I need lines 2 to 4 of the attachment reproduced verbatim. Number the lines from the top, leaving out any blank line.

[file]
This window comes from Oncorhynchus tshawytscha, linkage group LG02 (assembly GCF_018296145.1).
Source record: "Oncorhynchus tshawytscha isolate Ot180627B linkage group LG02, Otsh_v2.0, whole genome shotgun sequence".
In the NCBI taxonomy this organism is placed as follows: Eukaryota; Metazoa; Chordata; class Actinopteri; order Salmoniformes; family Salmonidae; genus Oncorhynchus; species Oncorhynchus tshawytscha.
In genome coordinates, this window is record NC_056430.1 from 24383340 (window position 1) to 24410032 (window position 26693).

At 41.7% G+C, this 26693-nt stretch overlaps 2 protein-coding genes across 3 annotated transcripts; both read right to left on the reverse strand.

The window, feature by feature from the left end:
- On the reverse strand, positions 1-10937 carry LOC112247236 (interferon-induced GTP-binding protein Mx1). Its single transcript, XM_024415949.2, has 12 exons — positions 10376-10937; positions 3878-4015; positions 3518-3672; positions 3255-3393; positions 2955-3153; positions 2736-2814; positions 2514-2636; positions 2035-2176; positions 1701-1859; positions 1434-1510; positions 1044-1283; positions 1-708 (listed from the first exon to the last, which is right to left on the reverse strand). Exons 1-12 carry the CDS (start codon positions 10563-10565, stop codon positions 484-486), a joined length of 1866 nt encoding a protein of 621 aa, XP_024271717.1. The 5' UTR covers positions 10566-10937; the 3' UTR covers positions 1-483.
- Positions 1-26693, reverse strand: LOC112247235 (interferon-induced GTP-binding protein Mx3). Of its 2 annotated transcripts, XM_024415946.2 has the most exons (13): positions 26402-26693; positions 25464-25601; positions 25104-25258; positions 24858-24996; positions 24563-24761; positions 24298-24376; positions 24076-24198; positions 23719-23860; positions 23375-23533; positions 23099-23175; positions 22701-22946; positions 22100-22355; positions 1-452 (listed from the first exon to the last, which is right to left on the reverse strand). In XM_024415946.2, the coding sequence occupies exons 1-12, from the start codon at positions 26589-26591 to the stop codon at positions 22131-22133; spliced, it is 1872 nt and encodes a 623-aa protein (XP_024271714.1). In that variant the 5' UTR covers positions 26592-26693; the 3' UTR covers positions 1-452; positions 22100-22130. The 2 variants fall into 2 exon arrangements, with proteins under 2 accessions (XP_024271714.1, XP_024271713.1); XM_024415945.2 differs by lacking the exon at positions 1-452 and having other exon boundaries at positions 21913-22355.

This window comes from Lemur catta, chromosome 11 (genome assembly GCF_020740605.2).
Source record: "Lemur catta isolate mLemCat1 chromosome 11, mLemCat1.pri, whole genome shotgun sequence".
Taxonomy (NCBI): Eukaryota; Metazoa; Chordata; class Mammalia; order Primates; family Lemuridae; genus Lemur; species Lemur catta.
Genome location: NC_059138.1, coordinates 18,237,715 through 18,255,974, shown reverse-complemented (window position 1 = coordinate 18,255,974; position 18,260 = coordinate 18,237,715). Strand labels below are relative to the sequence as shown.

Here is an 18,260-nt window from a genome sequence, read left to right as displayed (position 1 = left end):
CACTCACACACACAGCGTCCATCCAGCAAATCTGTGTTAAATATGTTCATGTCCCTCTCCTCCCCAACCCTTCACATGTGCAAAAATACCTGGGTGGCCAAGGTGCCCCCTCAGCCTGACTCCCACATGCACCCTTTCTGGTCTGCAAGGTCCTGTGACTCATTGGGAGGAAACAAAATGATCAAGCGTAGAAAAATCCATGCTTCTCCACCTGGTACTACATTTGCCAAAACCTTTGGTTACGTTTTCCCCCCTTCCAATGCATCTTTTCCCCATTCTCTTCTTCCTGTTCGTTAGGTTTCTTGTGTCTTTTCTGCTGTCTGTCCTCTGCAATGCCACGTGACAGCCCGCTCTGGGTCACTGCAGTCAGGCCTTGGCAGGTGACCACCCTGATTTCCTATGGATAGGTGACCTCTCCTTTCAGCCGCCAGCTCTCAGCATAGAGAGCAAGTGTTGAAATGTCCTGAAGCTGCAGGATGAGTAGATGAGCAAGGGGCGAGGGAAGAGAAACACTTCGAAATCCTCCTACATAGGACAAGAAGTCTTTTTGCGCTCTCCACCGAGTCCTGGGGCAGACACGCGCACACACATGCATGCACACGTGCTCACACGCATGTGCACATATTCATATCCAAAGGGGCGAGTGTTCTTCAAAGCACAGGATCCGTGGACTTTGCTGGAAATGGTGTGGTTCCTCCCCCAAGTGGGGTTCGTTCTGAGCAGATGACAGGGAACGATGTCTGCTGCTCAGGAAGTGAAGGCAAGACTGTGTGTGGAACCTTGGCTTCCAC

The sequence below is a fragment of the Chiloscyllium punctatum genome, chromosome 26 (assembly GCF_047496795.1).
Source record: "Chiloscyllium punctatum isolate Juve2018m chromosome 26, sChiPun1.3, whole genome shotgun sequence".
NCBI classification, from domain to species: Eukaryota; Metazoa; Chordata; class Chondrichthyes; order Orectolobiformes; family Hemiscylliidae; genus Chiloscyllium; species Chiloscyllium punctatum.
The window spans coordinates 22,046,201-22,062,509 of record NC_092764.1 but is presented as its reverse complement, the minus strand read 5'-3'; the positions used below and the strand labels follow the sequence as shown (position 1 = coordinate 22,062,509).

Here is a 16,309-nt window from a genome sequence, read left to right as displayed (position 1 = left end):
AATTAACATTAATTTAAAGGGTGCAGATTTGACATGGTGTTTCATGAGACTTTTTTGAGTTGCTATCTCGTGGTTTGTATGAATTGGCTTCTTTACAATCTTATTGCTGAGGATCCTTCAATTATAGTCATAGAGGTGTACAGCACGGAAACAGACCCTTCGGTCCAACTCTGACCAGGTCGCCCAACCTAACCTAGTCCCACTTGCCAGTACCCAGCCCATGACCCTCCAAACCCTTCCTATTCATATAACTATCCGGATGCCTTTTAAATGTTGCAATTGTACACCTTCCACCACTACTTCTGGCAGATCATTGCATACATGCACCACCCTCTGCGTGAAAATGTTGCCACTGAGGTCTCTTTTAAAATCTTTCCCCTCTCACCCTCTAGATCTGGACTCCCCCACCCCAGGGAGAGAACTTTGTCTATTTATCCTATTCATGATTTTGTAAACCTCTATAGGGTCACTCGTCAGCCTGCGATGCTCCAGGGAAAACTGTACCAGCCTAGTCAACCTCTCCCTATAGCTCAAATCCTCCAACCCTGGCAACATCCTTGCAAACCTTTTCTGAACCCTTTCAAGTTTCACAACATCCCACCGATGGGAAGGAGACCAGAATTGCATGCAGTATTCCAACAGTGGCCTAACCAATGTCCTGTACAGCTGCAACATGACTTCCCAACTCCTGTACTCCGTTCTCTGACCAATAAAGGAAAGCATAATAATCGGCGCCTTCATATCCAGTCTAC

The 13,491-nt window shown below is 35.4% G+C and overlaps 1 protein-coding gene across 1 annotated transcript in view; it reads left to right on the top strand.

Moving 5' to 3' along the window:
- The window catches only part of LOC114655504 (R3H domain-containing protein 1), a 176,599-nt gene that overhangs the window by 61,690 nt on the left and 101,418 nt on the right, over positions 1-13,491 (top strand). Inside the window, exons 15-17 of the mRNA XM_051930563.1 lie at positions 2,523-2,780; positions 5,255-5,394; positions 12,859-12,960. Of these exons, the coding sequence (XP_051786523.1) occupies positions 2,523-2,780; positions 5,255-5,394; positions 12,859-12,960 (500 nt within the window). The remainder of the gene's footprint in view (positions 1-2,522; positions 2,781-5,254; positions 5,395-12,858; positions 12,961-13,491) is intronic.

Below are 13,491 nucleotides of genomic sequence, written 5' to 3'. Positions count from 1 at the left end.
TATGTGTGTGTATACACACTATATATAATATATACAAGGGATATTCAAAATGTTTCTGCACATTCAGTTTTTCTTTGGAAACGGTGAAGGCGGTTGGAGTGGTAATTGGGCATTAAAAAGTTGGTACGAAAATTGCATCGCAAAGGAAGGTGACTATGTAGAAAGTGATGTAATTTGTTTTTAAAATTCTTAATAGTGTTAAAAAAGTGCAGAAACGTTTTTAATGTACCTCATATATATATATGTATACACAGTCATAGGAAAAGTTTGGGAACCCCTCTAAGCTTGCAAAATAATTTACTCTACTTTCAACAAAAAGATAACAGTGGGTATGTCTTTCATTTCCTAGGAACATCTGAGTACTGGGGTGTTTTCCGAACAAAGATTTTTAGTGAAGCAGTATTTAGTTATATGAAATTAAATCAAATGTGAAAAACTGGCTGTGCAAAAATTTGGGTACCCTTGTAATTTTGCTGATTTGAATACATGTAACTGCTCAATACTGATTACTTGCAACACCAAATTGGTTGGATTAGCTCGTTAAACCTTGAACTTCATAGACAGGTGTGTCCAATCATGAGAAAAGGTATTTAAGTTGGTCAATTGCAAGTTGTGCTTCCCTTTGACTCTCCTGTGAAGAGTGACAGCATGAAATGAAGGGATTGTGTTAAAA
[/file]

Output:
Source record: "Oncorhynchus tshawytscha isolate Ot180627B linkage group LG02, Otsh_v2.0, whole genome shotgun sequence".
In the NCBI taxonomy this organism is placed as follows: Eukaryota; Metazoa; Chordata; class Actinopteri; order Salmoniformes; family Salmonidae; genus Oncorhynchus; species Oncorhynchus tshawytscha.
In genome coordinates, this window is record NC_056430.1 from 24383340 (window position 1) to 24410032 (window position 26693).